It feels a bit like this movie should have come out ten years ago, in the midst of other major Young Adult dystopian films. This might have stood out more had it come before films like The Hunger Games and Divergent. Now, it feels a bit late to the party. Can the movie do enough right to make an impact?
Our movie takes place in the distant future, after most of the world is decimated and some of the remaining cities have become mobile, large and moving monsters across the continents. The primary machine here is London, a predatory city looking for smaller machines to destroy for resources. We meet Hester Shaw (Hera Hilmar), who lost her mother when she was young and she’s seeking the man responsible, a powerful man named Thaddeus Valentine (Hugo Weaving). We also meet Tom (Robert Sheehan), a historian in London who has an expertise in ancient artifacts and weapons. When Tom and Hester cross paths, they end up on an adventure to stop the city of London from destroying everything, including hope for the human race. They face this threat with the help of rebel leader Anna Fang (Jihae).
We also have a subplot of Hester’s past, revolving around a dangerous former-human now-machine threat called Shrike (voiced by Stephen Lang).
As an idea, this movie had a lot to dive into. The conceit of “giant cities on treads that eat other cities for resources” is a wild idea. The credit here goes to the writer of the novels, not so much the filmmakers. Luckily, these giant cities look pretty incredible on-screen, which is necessary for this film to work. The details and mechanisms involved are all super enthralling to watch, though we don’t get nearly enough of those moments.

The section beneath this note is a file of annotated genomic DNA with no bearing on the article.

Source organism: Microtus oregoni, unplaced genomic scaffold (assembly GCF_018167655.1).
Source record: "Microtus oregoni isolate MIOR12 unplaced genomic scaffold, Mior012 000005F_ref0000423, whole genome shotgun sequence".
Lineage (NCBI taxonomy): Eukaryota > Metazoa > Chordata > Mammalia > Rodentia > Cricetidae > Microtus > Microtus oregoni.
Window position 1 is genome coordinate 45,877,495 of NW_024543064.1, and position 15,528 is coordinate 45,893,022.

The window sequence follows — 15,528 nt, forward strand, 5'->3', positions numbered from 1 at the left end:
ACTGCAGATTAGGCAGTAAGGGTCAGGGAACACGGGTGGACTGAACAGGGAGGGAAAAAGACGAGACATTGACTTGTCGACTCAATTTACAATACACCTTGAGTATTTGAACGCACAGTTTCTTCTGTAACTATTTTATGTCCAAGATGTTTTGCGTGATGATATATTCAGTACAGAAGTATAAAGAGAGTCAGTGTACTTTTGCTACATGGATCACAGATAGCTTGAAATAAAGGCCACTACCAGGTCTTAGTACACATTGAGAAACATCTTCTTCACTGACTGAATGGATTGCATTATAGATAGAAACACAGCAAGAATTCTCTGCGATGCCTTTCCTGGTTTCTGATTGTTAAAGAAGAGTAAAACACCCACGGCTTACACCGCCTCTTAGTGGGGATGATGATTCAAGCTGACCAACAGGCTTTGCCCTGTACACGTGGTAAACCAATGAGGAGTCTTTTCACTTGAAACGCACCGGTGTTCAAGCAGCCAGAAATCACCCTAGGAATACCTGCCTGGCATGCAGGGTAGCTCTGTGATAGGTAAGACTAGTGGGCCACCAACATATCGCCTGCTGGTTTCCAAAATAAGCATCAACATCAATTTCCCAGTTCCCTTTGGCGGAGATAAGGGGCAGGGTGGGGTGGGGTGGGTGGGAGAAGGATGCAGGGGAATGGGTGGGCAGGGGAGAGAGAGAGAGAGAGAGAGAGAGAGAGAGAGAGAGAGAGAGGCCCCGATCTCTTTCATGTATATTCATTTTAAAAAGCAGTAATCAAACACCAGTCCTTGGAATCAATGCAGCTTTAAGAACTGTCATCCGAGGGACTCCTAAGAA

The most charismatic member of the cast is undoubtedly Hugo Weaving as our villain Valentine. He delivers some great moments and is one of the only cast members who seems confident in what they’re doing here.
What doesn’t work?
The conceit of this story is interesting, though unfortunately we’re coming into the story after all the cool stuff has already happened. There aren’t many mobile cities left, at least that we know of, and there’s really only one instance of a city “eating” another and it happens in the first few minutes of the film. So if you’re excited, like I was, about this general premise, it feels a tad disappointing.
So what we’re left with, is a character story. Unfortunately, these characters are incredibly boring. I found neither of our two leads (Tom and Hester) to be interesting or relatable at all. And when we’re interested to the rebel leader Anna Fang (Jihae), she’s somehow even less interesting and delivers some disappointingly flat line delivery. I found myself repeatedly wanting Hugo Weaving to come back or for the giant city to do something significant.
There’s also a plot line involving this machine person Shrike. Now… Coming from the studio that created Gollum, I would think that creating a realistic-looking machine person would be feasible. Shrike however is a mess that stands out like crazy amidst real-life actors. They also try to give him a heartfelt storyline, which falls incredibly flat and almost laughable.
Mortal Engines is a cool idea and I’m sure the novels are great. The movie though? A huge disappointment. I found the heroes to be boring, so I was rooting for the villains. The film tried to convince me to be either be threatened by or sympathize with this villain Shrike, that all failed miserably. The only cool part of the film is the opening sequence where we actually see the premise of this world. The film is downhill from there.